Review: Titaan’s Kadingir
“This is the testimony of all that I have seen, and all that I have learned, in those years that I have possessed the Three Seals of MASSHU. I have seen One Thousand-and-One moons, and surely this is enough for the span of a man’s life [. . .] I am weak, and ill, and bear a great tiredness and exhaustion, and a sigh hangs in my breast like a dark lantern.”
—The Mad Arab
I’ve selected this, the opening passage from the apocryphal Necronomicon, to preface this review because in all honesty I am too lazy to sift back through that tome of fantastical gibberish in search of a more fitting or evocative excerpt. It may prove to be the case that there are no more fitting or evocative excerpts to be found in that tome of fantastical gibberish, in which case . . . good on me.
Why draw upon the bogus Necronomicon to ease us into things? Well, all of Titaan‘s song titles are in Sumerian (in my lack of scholarly resolve I can only assume this to be true ). Moreover, all promotional materials for Kadingir speak of an obsession with ancient Mesopotamian culture—specifically its esoteric spiritual practices. That said, an appreciation for ancient Sumerian metaphysics is not necessary to pick up what Titaan is putting down.
From the horror-slick caverns of the spirit to the supervoids between clustered matter and energy—from the zonei to the azonei—Titaan has got you covered. Kadingir splits its near-seventy-minute runtime unevenly between dark ambient theatrics and black metal. There are a perplexing number of interlude tracks, i.e. tracks containing no metal, no proper songs, consisting instead of quiet eerie drones, acoustic passages, sound-collages or field-recordings and—oh yes, sweet Shaitan yes—ceremonial murder chants. In fact, the non-metal movements outnumber the metal 10-6. At best there is an ep’s worth of metal here. Personally, I can do without a dark ambient album ruptured at semi-regular intervals by paroxysms of black metal. I listen to ambient and metal music for disparate purposes, and to find them so inorganically juxtaposed here is a bit off-putting. Which is the true filler—the metal or the non-metal?
I’m really not sure what Titaan is trying to achieve—but that does not mean I do not like it. Their focus on form-over-substance is intriguing, and keeps me coming back despite my frustrations. Perhaps there are secrets to be unlocked here, subterranean connections between the extreme violence and extreme calm; someone with a more evolved interest in the occult could probably glean a great deal more pleasure out of this dichotomous offering than I have managed to so far…
There doesn’t seem to be much point to describing the ambient music in detail, as I perceive the bulk of it to be mood-building filler. So let’s talk about the metal, yeah? When Titaan go for the metal, they do so with an intensity that cannot be ignored. With a smattering of deathy growls amongst the shrieks and a fair bit of low-end heft to the riffing, I’m tempted to refer to their style as deathened black metal. But enough mincing of genre-tags. The blastbeats are fairly relentless; the guitars invoke walls of dissonance beneath swirling otherworldly tremolos; restrained keyboard passages build atmospheres of corporeal dread and lust for the astral plane. Choral chants arise from time to time to remind us that all of this chaos and malevolence is perpetrated by man—in supplication to older things. Bizarrely, at least half of the metal songs end so abruptly that it is as if someone accidentally set their coffee down on the recording console’s MUTE button. Either Titaan can’t figure out how to finish a metal tune to save their lives, or it merely amuses them to jar us out of our wanton headbanging by replacing rage with nothingness. When Titaan stops crushing, it is only to make sure we’re paying attention before they lean into the next onslaught.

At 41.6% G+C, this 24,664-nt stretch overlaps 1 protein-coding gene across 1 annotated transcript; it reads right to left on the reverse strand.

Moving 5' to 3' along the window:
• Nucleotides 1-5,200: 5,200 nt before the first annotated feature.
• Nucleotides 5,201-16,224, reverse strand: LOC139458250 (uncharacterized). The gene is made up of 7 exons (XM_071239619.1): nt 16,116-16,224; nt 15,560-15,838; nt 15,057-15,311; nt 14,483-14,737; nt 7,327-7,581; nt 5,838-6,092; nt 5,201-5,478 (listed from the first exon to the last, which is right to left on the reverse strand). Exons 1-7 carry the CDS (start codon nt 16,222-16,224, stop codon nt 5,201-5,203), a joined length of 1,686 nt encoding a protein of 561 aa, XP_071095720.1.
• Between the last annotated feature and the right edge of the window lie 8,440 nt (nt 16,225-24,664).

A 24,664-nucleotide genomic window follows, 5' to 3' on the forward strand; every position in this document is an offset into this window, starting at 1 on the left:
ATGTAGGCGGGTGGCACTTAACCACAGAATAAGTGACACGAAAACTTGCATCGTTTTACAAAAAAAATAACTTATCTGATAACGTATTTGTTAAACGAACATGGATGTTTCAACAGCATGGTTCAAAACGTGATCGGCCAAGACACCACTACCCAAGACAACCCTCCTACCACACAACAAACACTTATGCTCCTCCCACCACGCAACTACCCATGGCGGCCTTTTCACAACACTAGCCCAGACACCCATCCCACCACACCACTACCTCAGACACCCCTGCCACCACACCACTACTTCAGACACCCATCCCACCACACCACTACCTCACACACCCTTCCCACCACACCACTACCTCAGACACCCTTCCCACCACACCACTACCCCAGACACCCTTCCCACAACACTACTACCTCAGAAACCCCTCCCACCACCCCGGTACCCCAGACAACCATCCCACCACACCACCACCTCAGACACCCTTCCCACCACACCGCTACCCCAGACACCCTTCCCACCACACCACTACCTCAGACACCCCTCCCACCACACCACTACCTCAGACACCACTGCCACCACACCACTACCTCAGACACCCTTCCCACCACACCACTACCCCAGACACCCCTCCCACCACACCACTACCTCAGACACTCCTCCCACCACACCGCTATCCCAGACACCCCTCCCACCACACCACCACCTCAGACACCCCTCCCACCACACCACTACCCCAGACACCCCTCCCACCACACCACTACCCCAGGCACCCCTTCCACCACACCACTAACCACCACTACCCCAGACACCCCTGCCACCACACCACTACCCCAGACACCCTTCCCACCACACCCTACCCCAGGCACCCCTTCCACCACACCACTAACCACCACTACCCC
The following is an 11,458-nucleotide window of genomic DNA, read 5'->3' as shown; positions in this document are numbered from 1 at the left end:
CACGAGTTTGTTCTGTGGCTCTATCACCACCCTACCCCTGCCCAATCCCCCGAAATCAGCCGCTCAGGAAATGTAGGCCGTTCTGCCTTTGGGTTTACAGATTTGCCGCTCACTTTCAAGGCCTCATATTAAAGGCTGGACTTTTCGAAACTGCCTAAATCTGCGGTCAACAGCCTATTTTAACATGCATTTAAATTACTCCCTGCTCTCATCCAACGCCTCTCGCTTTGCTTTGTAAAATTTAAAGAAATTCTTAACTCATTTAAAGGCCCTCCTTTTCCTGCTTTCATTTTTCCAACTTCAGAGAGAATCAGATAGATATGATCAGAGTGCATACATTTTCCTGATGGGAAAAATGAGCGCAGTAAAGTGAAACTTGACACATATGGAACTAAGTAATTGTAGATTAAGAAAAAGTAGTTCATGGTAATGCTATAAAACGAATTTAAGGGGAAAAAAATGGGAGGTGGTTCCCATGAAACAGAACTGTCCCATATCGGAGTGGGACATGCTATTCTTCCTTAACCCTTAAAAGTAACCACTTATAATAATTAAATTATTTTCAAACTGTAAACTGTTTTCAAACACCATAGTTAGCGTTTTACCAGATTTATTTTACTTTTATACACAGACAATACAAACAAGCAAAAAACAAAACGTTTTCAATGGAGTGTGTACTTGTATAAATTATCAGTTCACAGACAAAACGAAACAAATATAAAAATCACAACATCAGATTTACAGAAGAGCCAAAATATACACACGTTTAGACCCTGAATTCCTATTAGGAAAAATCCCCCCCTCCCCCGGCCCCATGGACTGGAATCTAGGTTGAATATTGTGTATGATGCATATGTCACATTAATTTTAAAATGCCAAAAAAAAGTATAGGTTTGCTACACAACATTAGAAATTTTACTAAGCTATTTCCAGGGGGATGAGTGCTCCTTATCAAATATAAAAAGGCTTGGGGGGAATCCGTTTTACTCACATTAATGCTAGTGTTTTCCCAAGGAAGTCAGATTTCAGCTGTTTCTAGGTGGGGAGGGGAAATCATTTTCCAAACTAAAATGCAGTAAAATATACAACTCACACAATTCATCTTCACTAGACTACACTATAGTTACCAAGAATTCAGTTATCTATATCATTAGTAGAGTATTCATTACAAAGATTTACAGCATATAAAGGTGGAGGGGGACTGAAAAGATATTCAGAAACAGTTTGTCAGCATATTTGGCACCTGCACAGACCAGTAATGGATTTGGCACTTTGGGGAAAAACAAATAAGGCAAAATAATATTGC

And now it is time to talk about the synth timpani. If you have ever found yourself sitting around blasting [insert black metal drug of choice] and thinking Hey, what this really needs to spice things up is some badass fucking synth timpani, then you are in luck: Titaan is the drug for you. Pairing their beloved synth timpani with some tribal oo-ee-oo-aah-aah-ing, Titaan achieve a sort of Temple of Doom effect which triggers traumatic memories of watching a man have his heart removed from his chest, by hand, while he is still alive. I’d be inclined to write it off as silly if the metal propping it up weren’t so darned good.
Do you prefer your proteins in smaller servings than your vegetables and starches? Do you spend your nights making mixtapes with pornogrind and chillwave? Do you crave non-negotiable contrast in all things? Well then, step right up to Kadingir. It may help to think of this album as a piñata. Statistically speaking, there’s got to be some tasty shit in there. Take a whack and see what falls out. (From Necronomicon to piñatas in 820 words: I DID NOT PLAN THIS.)
3 out of 5 Flaming Toilets ov Hell
Kadingir is out now on ATMF.